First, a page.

How to Be a Cop
So you want to become a cop. You want to work twice as hard for half the money, patrol the streets writing traffic tickets, and maybe (just maybe) change someone’s life for the better. Becoming a cop is not a difficult process — becoming a good cop is.
So being a cop isn’t as bad as I tried to make it sound in the intro — in fact, as with any career in the public service, being a cop is as challenging and fulfilling a job as you can find anywhere. It is a highly competitive process, especially once you’ve joined the force and are looking for promotions, but the opportunities you’ll find in law enforcement are so varied, your life can be what you make it. Want to work as sheriff of a rural community, or a beat cop in the big city? Interested in working with the DEA or as a homicide detective? Your chances at landing the job of your dreams are even higher if you set your sights on being the best cop you can be.
How Old Are You?
Depending on your age, your approach to joining the police force will be drastically different. The earlier in your life you get started on a career in law enforcement, the better. Remember that even the best jobs in a police department require only a basic high school education along with some additional training. These days, however, most applicants to the police force will have at least an Associates degree in a topic like criminal justice or something similar. If you want to advance quickly in your chosen field, I suggest you pursue a degree in something like conflict resolution (a fast growing degree program nationwide) or psychology.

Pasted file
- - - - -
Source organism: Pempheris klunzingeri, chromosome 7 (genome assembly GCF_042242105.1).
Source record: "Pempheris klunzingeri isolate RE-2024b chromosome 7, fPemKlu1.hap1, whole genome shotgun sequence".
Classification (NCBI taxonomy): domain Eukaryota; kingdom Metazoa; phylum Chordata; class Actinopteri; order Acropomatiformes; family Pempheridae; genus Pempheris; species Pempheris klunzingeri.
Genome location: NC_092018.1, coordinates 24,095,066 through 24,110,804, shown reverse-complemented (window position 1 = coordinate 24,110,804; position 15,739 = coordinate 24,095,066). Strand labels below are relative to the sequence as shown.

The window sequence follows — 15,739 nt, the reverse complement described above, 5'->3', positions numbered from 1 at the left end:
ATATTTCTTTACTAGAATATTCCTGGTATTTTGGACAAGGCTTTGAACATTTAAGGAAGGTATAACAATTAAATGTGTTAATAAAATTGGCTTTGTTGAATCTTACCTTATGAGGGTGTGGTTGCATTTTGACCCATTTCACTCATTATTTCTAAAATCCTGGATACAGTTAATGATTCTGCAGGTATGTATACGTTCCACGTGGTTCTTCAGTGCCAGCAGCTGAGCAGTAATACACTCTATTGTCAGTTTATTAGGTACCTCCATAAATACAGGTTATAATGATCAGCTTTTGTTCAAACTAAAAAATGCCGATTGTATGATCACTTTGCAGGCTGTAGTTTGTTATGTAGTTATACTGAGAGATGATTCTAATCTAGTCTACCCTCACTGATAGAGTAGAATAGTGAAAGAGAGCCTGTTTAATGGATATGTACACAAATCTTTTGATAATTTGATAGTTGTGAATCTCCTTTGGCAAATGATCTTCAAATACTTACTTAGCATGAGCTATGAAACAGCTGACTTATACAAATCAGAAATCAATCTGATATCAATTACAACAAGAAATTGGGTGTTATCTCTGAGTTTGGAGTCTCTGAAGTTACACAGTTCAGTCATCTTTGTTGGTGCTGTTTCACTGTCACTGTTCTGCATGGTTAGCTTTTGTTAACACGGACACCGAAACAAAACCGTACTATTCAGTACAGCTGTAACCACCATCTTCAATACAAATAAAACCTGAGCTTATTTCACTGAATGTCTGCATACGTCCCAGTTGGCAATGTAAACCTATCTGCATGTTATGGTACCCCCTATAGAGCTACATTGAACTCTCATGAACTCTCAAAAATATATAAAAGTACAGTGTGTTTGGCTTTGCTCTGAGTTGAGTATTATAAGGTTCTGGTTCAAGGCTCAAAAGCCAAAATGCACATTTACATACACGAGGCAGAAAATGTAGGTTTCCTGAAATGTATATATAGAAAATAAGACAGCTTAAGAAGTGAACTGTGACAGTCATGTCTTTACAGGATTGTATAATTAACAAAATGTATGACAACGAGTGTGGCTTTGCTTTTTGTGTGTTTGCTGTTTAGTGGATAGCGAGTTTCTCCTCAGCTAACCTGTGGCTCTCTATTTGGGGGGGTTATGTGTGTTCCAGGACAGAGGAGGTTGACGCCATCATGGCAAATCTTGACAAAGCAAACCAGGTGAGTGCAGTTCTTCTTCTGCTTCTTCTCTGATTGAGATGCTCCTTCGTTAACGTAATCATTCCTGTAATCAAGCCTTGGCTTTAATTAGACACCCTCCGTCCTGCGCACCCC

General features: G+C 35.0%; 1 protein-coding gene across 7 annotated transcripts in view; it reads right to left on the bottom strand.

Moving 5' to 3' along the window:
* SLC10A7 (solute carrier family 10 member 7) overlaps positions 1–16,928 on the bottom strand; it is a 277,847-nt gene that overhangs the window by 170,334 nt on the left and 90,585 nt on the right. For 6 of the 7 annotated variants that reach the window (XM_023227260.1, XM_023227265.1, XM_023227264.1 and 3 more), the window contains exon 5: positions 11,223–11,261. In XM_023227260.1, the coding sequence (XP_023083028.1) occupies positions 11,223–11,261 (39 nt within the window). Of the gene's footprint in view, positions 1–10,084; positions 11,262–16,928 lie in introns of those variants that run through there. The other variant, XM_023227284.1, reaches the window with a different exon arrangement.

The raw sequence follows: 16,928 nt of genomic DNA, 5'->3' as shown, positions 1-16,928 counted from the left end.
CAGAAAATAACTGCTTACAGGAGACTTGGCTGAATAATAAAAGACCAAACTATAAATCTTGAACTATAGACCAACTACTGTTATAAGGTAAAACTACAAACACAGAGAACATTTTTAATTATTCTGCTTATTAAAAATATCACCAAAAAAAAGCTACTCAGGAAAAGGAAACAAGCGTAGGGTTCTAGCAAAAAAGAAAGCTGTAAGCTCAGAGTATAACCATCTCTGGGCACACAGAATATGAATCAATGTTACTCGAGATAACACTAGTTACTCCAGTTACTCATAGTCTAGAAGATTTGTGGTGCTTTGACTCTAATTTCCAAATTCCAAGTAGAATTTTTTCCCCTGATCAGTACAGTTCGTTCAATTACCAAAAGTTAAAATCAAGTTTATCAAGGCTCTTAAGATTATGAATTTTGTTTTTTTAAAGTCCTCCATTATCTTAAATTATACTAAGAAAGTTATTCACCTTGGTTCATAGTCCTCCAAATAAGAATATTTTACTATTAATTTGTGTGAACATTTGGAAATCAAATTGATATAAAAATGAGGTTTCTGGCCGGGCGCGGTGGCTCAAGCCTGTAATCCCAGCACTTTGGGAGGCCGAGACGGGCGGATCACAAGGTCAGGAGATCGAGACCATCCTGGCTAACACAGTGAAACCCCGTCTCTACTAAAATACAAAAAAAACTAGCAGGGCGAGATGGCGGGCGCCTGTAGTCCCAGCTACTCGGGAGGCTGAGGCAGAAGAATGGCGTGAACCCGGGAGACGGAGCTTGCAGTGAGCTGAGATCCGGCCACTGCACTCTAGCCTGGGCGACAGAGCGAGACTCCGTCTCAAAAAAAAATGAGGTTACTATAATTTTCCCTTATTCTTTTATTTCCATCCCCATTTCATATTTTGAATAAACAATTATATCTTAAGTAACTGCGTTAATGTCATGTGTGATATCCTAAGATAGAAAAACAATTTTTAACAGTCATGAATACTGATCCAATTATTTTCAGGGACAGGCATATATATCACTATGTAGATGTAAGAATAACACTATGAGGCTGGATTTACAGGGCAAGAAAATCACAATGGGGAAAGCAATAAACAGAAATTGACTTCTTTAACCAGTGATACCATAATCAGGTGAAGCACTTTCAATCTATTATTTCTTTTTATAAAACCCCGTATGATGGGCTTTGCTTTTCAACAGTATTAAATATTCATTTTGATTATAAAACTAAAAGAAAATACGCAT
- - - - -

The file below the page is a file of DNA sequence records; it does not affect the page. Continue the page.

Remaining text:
A number of colleges these days are offering various programs in criminal justice aimed at people who want to become cops. If you’re still in high school or headed to college, these programs will give you a jump start to a career in law enforcement, but you should be aware that many poice departments want a little variety in your training. Criminal justice programs teach you about legal issues, computer systems, and other law enforcement specific areas. Your education will not be much different from the thousands of other graduates of similar programs.
If you are older than the standard college age, you may be at a disadvantage when it comes to your training for the police force. It may be harder for you to get into a good criminal justice program, and a full four-year degree may be unattainable at your age. If this is the case, contact your local community college for information about criminal justice training for non traditional students.
Being Physically Fit
Being a police officer challenges you physically as much as it challenges you mentally — if you are starting toward the criminal justice career path as a teenager, join any and every sports activity you can. Play on the church basketball team, play league soccer, join a sport at your school — get used to doing lots of physical work, outdoors and indoors, to keep your body in peak condition. Being physically fit will serve you very well when it comes time to apply to the police force.